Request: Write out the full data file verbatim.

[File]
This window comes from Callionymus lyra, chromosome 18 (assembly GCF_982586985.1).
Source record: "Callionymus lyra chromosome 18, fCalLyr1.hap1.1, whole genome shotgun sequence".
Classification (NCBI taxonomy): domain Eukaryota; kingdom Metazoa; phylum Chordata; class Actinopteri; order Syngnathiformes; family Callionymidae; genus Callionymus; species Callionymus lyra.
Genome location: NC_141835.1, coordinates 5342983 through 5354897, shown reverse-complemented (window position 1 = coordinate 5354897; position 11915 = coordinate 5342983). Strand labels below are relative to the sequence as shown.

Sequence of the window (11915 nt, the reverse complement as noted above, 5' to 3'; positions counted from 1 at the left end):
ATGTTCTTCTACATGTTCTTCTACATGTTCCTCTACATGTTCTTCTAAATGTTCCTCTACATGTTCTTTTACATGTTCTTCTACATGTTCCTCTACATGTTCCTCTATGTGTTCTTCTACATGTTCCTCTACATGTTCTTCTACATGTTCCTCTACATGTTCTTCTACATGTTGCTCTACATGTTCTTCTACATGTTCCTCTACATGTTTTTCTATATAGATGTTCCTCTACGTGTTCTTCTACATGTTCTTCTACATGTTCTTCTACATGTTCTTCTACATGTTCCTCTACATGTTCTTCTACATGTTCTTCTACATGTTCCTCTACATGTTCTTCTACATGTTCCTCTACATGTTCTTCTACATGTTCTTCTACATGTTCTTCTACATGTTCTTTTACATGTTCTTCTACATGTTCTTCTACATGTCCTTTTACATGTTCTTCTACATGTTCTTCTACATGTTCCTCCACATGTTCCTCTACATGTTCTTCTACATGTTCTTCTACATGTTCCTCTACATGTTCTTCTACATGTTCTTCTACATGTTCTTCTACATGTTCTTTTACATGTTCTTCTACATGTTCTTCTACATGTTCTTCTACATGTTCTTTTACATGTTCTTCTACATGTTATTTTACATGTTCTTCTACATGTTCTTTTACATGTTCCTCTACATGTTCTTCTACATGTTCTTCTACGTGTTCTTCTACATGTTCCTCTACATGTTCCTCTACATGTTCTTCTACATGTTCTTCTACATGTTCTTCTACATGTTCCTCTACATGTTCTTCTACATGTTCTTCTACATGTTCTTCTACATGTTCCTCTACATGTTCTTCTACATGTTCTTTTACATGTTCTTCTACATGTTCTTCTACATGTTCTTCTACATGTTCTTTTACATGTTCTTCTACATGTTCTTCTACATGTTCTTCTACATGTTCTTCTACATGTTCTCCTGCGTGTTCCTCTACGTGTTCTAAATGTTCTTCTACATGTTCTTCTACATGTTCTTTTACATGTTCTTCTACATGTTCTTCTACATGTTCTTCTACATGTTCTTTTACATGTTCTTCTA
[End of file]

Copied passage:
This window comes from Callionymus lyra, chromosome 18 (assembly GCF_982586985.1).
Source record: "Callionymus lyra chromosome 18, fCalLyr1.hap1.1, whole genome shotgun sequence".
Classification (NCBI taxonomy): domain Eukaryota; kingdom Metazoa; phylum Chordata; class Actinopteri; order Syngnathiformes; family Callionymidae; genus Callionymus; species Callionymus lyra.
Genome location: NC_141835.1, coordinates 5342983 through 5354897, shown reverse-complemented (window position 1 = coordinate 5354897; position 11915 = coordinate 5342983). Strand labels below are relative to the sequence as shown.

Sequence of the window (11915 nt, the reverse complement as noted above, 5' to 3'; positions counted from 1 at the left end):
ATGTTCTTCTACATGTTCTTCTACATGTTCCTCTACATGTTCTTCTAAATGTTCCTCTACATGTTCTTTTACATGTTCTTCTACATGTTCCTCTACATGTTCCTCTATGTGTTCTTCTACATGTTCCTCTACATGTTCTTCTACATGTTCCTCTACATGTTCTTCTACATGTTGCTCTACATGTTCTTCTACATGTTCCTCTACATGTTTTTCTATATAGATGTTCCTCTACGTGTTCTTCTACATGTTCTTCTACATGTTCTTCTACATGTTCTTCTACATGTTCCTCTACATGTTCTTCTACATGTTCTTCTACATGTTCCTCTACATGTTCTTCTACATGTTCCTCTACATGTTCTTCTACATGTTCTTCTACATGTTCTTCTACATGTTCTTTTACATGTTCTTCTACATGTTCTTCTACATGTCCTTTTACATGTTCTTCTACATGTTCTTCTACATGTTCCTCCACATGTTCCTCTACATGTTCTTCTACATGTTCTTCTACATGTTCCTCTACATGTTCTTCTACATGTTCTTCTACATGTTCTTCTACATGTTCTTTTACATGTTCTTCTACATGTTCTTCTACATGTTCTTCTACATGTTCTTTTACATGTTCTTCTACATGTTATTTTACATGTTCTTCTACATGTTCTTTTACATGTTCCTCTACATGTTCTTCTACATGTTCTTCTACGTGTTCTTCTACATGTTCCTCTACATGTTCCTCTACATGTTCTTCTACATGTTCTTCTACATGTTCTTCTACATGTTCCTCTACATGTTCTTCTACATGTTCTTCTACATGTTCTTCTACATGTTCCTCTACATGTTCTTCTACATGTTCTTTTACATGTTCTTCTACATGTTCTTCTACATGTTCTTCTACATGTTCTTTTACATGTTCTTCTACATGTTCTTCTACATGTTCTTCTACATGTTCTTCTACATGTTCTCCTGCGTGTTCCTCTACGTGTTCTAAATGTTCTTCTACATGTTCTTCTACATGTTCTTTTACATGTTCTTCTACATGTTCTTCTACATGTTCTTCTACATGTTCTTTTACATGTTCTTCTA